• Avoid Mosh Pits = Avoid Risky Situations
  • Plan = Uh…Plan
  • Uh-oh! = Recognize Crisis
  • Tend to Issue or Leave a Gaping Hole = Action
  • Rinse and Repeat = Apply in the Future

Whatever you do, don’t ignore the crisis, or else the whole thing will come undone!

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Who’s Your Daddy?

"...behind every successful company is a Sugar Daddy handing out the cash."

I must admit that I was not too excited about Chapter 5, “Investor Relations” in Guth and Marsh’s Adventures in Public Relations. Something about the words “investors” and “shareholders” lull me to sleep. But alas, PR professionals have to face the facts; behind every successful company is a Sugar Daddy handing out the cash.

Investor Relations is a seemingly complicated topic, but it ultimately boils down to full disclosure and honesty. Money is the backbone of investor relations–making this relationship even more sensitive than those with other publics. Some of the greatest PR blunders are a direct result of poor communication between a company and its investors.

Enron is a perfect example of investor relations gone awry. The major energy and commodities company provided false information about the company’s financial condition in an attempt to keep investors. When the company filed for bankruptcy in 2001, however, the truth was revealed.

Investors and shareholders were furious about the deceptive practices and took legal action. Enron’s top executives took the brunt of the punishment, including Mark Koenig, who had to serve an 18-month sentence in federal prison. Can somebody get this guy a box of Kleenex?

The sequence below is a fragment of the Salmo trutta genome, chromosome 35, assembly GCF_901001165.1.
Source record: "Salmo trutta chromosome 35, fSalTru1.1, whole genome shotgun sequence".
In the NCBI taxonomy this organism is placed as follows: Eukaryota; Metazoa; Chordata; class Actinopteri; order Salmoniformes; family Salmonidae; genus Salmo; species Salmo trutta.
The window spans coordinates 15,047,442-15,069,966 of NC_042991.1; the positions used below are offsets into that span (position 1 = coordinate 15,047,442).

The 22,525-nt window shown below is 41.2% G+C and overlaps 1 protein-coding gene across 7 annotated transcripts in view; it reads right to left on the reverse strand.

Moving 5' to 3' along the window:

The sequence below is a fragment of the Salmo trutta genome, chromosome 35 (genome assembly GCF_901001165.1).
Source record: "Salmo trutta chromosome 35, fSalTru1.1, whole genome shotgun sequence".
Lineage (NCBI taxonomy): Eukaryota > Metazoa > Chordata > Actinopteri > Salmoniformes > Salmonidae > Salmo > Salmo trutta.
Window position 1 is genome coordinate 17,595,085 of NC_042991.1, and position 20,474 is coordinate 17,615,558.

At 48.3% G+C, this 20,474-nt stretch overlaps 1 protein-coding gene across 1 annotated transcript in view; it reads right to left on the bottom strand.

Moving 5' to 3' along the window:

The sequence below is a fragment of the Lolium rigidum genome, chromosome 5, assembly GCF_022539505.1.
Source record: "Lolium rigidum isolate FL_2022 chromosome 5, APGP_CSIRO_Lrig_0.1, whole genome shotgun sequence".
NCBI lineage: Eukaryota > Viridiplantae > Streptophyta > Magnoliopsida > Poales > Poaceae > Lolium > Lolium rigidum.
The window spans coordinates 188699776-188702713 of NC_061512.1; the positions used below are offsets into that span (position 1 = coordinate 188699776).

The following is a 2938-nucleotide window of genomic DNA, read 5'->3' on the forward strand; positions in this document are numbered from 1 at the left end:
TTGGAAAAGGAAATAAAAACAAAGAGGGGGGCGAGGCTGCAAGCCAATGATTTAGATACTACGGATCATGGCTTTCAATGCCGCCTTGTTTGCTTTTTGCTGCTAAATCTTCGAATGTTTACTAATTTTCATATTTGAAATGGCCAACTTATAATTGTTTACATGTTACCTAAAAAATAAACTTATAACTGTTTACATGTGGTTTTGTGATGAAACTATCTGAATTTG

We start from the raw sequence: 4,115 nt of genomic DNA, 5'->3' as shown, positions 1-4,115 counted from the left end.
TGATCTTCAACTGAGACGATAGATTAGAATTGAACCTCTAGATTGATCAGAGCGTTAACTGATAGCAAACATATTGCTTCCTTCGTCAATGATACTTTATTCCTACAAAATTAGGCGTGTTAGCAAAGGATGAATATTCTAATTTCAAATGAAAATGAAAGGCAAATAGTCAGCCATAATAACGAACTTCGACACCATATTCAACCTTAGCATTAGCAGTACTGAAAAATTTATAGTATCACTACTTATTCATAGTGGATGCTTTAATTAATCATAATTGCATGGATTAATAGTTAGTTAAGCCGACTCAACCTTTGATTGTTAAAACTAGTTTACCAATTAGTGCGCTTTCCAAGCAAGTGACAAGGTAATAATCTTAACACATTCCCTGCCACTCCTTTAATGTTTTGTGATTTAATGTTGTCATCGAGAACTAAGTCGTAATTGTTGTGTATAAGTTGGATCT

So how does a company avoid Enron’s and poor Mr. Koenig’s fate?

A recent article in CFO World offers some smart tips on how to maintain relationships and assure stability in a floundering global economy. The article suggests that a C-suite remain a prominent figure when communicating with investors. This gives the information more credibility and will help quell any concerns.

CFO World also suggests establishing a succinct message from the start and sticking to it. I think this is a necessary step in all PR campaigns. Consistent and stable communications convey a sense of reliability. It is important to build this foundation of trust long before any form of crisis occurs. Many professionals make the mistake of waiting until it is too late to form a coherent direction for their company.

The book explains how PR professionals are becoming less involved with investor relations as it shifts to other areas of a company. Should PR professionals step aside and let someone else take over? How many people does it take to make investors happy?

I think investor relations should be a three person job; one person who understands the numbers (Bill from accounting), another who can translate those stats to the general public (PR Guru, duh), and finally a C-suite who can give his/her stamp of approval. A trifecta such as this would not only provide honest information, but offer it in a palatable and satisfying manner for the resident Sugar Daddy.